Another point worth considering is the re-sale value if (when) you decide to move to something bigger/better. When I took early retirement a couple of years ago and planned to spend much more time in my little workshop I decided that both machines had to go but for very different reasons. The Myford because it was just too small and basic and the 920 because I didn't enjoy using it, and enjoyment is the basic reason I want to be in the workshop at all. The Speed 10 I replaced with another Myford, a Super 7 (secondhand) and the 920 with a Boxford AUD. I find both machines a joy to use. The Myford sold instantly without advertising to a friend at a value (his valuation) well above what I paid for it and above the cost of a new 920. The 920 is still here looking for somewhere new to live. Although it is still an accurate machine it seems the chucks and motor are worth more than the whole machine. Seems a pity but my plan at the moment is to use it for a bit of wood turning.
So from my experience, if the machines are mainly used to support another main interest then I see nothing wrong with the import machines. If however, using the machines is the major interest then I believe investing in a top quality machine is worthwhile. Unless you are very lucky or have good contacts this is likely to cost a good deal more than 700/1500 when the required tooling is added even at second hand prices. I also believe that for someone just starting out and not sure if this will develop into a major interest then the import route could well be the best. The machines might not be perfect but they will be capable of accurate work when you are. If the hobby becomes a passion then you will want to change it eventually anyway.
I agree with John S the retirement market must be difficult to sell into, we all have a lifetime of experiences both good and bad that condition our thinking and given that most retired people have a reduced income we also want the best possible deal for our money. This doesn't always equate to best value for money however and I suspect that many buy what they have always wanted without doing any sort of cost/value analysis. If I don't buy what I want now when will I buy it?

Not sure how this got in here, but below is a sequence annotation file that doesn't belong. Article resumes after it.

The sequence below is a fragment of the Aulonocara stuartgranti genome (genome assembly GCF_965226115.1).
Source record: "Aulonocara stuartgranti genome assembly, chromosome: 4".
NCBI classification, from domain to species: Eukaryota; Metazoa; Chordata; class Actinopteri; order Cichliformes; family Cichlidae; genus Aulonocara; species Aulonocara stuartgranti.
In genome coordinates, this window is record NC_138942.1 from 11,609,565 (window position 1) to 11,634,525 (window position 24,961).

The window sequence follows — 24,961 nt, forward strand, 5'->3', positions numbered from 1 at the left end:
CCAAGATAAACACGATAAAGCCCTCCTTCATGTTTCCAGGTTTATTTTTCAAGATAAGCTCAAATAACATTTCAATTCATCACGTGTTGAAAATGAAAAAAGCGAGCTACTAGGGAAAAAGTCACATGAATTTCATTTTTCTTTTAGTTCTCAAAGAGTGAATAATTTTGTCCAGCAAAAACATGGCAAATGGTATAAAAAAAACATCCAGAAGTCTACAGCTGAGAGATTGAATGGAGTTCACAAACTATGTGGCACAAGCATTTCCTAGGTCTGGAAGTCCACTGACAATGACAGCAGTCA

I believe that these import machines at the moment are absolutely superb value for money and will certainly do the job. That however, is not always the test and only you (the buyer) can decide what the test should be. I have bought from both companies mentioned and got what I paid for. The finish on the Warco equipment is slightly better and they are a very friendly company to deal with. The equipment from both worked equally well and I haven't had any problems to sort out. If I was to buy what I need it would be import, if I was to buy what I want the money goes to Myford but, of course I'm different - we all are.
Regards
Keith
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On 19 Jul 2005 13:58:21 -0700, jontom snipped-for-privacy@hotmail.com wrote:

You have answered your own question here, if it was a question <g> You say retired people are on a reduced income but think about this. If it was not for these imports, at whatever quality, then most wouldn't get a chance to enter this hobby. Lets take the two options open if we leave the imports out. One we can rush out and buy a new Myford that's if they can actually deliver before the undertaker catches up. Last call on this was the Co-op funeral service was quoting 2 weeks for a cremation, Myfords were quoting 6 months for a non guaranteed delivery.